After dinner our kids wanted to try some dessert, so we walked around and found Gelato Cup. I know what you’re thinking, “Gelato, Betty? Really?” Yes, ladies and gents, tis’ true. Not only does the new Chinatown in Houston offer Asian cuisine, but Italian as well.
There’s your usual two scoop minimum served with a piece of waffle cone, either as a garnish or for your eating pleasure. Of course, this gelato shop offers flavors, such as black sesame and Durian, that you won’t usually find at an Italian gelato shop. Just remember to bring cash, if you plan on buying less than the minimum credit charge amount.
You can also order a flavorful iced drink with boba or lychee juice bubbles. This time around we ordered a melon iced drink with lychee juice balls. I wouldn’t recommend drinking this in -20° weather in the Midwest, but for 46° F weather in Houston, it’s perfect.
Next time, who knows what we’ll try? Perhaps, we’ll order an ice cream burrito. Now that’s what I call fusion, when you mix Mexican-American, Asian, and Italian into one handy little wrapper. (By the way, did you know that burritos did not originate from Mexico?)
Fit Japanese Store
Before dinner, I saw a bright white light over yonder, on the other side of Dun Huang Plaza. From the outside, it looked like a kids’ play zone. It’s bright on the inside, has pretty colors like a rainbow, and has a store sign called Fit. You’d think it was a kid play zone, too? Right?
I proposed the idea to walk over and check it out, and the kids looked intrigued enough to make the trek. We walked up a flight of stairs and saw this:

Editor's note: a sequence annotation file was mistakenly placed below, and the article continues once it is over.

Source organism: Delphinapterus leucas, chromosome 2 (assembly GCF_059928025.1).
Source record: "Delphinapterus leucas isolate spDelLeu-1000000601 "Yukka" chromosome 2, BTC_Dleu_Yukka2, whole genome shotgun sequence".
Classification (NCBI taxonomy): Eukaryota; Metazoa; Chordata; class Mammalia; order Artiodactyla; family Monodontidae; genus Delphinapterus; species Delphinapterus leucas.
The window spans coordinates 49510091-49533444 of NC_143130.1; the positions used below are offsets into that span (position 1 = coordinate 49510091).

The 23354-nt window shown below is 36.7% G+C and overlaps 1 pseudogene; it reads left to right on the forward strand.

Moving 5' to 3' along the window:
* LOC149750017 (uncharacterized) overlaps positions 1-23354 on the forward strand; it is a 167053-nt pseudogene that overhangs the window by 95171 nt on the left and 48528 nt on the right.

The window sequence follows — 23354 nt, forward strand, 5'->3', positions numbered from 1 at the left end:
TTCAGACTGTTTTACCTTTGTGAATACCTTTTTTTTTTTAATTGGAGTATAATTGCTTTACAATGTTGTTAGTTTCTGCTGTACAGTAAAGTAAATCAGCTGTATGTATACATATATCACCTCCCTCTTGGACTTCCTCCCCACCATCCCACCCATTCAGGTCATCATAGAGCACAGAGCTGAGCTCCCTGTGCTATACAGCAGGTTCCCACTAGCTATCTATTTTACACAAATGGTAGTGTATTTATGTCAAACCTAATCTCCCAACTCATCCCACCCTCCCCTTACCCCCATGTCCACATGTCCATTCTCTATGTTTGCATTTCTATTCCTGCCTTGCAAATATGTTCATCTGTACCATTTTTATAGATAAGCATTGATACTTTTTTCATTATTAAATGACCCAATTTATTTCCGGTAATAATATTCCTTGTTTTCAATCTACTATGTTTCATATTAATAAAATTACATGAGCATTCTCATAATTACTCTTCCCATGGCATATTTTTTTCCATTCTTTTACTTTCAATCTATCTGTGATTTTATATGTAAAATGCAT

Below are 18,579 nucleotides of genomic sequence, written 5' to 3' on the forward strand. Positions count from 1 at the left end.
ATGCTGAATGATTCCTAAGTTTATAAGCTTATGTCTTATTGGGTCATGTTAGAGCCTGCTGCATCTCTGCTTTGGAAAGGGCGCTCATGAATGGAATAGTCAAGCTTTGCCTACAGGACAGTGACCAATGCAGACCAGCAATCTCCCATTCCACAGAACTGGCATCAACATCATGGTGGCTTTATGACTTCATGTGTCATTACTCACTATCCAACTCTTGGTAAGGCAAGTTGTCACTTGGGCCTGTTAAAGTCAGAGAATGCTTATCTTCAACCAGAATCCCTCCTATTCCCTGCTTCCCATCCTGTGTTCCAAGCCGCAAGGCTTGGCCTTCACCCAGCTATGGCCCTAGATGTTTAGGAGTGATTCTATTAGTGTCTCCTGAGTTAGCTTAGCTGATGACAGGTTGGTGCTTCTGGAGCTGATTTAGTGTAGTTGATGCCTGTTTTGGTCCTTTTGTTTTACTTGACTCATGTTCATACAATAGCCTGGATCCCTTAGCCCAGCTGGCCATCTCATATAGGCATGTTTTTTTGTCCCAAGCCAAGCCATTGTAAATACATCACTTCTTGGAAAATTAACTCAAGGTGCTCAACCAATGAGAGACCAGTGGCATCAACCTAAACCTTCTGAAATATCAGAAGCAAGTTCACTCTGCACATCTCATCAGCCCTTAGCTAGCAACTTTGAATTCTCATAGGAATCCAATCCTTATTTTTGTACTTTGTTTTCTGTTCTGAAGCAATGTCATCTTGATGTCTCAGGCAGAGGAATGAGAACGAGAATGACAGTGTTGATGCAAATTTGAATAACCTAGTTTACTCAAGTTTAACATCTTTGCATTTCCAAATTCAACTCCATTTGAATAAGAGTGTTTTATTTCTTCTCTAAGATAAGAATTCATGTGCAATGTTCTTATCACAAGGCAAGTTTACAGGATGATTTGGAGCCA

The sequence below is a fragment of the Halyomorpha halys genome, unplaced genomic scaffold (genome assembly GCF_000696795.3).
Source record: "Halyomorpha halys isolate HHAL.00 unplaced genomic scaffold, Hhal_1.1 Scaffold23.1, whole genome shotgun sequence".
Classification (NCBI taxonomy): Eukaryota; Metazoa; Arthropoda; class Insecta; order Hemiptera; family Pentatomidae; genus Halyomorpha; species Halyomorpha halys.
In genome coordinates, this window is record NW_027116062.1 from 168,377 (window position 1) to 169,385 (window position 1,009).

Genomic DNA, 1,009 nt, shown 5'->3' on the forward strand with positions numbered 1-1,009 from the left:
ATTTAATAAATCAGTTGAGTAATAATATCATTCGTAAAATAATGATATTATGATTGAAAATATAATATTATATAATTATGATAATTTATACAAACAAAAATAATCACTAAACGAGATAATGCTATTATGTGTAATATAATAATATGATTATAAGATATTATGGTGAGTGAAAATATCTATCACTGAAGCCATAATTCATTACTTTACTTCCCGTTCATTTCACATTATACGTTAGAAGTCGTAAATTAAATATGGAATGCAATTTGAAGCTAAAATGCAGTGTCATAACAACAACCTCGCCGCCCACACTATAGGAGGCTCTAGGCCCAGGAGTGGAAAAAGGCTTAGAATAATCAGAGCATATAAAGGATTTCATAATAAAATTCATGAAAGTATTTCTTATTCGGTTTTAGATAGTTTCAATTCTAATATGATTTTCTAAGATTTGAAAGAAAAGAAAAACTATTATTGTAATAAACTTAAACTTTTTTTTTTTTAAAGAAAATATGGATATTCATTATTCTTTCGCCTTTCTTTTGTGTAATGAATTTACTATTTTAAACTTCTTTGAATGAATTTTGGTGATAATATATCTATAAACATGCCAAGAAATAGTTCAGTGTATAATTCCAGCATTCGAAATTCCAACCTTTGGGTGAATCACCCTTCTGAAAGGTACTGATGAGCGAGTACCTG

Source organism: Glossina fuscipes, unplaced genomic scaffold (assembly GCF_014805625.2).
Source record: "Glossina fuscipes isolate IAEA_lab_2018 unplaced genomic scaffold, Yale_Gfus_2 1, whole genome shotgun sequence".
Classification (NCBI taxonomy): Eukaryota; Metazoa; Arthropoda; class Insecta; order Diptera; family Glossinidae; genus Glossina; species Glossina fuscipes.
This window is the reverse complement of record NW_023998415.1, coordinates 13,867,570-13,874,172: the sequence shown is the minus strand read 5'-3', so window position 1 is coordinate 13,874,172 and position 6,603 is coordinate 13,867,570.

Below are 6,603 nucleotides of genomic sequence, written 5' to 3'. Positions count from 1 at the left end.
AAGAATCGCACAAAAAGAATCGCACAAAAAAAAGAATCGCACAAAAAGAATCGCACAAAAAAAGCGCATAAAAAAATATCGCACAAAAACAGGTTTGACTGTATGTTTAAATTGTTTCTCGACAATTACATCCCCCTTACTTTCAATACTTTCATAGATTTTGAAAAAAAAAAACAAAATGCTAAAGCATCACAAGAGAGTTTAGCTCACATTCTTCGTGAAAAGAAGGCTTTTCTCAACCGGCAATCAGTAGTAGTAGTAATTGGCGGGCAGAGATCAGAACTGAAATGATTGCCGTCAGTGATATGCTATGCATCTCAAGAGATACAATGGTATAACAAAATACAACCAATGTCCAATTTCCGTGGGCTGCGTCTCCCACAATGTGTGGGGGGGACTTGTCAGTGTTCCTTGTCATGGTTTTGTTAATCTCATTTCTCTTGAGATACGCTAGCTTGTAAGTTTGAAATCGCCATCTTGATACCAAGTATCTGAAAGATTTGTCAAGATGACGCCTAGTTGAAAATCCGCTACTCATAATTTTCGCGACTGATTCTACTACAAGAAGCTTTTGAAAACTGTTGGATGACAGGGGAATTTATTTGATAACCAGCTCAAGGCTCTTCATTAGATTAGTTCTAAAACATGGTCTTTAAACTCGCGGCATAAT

“Oh, how cute! It’s a little Japanese Ikea store!”
Nope. I think the best description of Fit Japanese Store comes from Michelle H. on Yelp who said, “(It’s) kind of like a dollar store with pricier Japanese items-made in China?” Those were my exact sentiments when I looked on the back of the label of several items for sale. Others commented that the new Chinatown should really be called Asian town because of the variety of Asian cuisines and shops in Dun Huang Plaza.
(Photo Above: Stickers galore!)
(Photo Above: They even sell stuff for guys!)
I don’t normally see orgami paper in our hometown (and for such a deal at $3-$4), so I grabbed a set. Piano Man and Linus saw some specialty origami paper (Bob the Builder, which only showed you how to make a house that you could make in four steps, and a dinosaur set, which was pretty complicated for an elementary school student). We took home some paper, and now I think we’ve made some pretty interesting origami art to share sometime down the road.
(Photo Above: If you’re not interested in making origami on your own, you can always buy a ready-made gift for $38.00.)
How to Avoid Non-Populated Restaurants and Shops in New Chinatown
While many restaurants and shops were packed with customers and visitors, there were a few restaurants and stores that sat empty. I have only one sound piece of advice for any traveler getting to know a city. If you see a restaurant with little to no customers, then I’d probably steer clear of that place.
(Photo Above: Busy dinner service at Tofu Village, August 2013. It’s definitely a good sign that business is doing well.)
There is so much to see in the new Chinatown area of Houston. We’ll definitely be back to check out more restaurants and shops in the future. Have you checked out the new Chinatown area in Bellaire? What other restaurants and shops would you recommend us visiting next?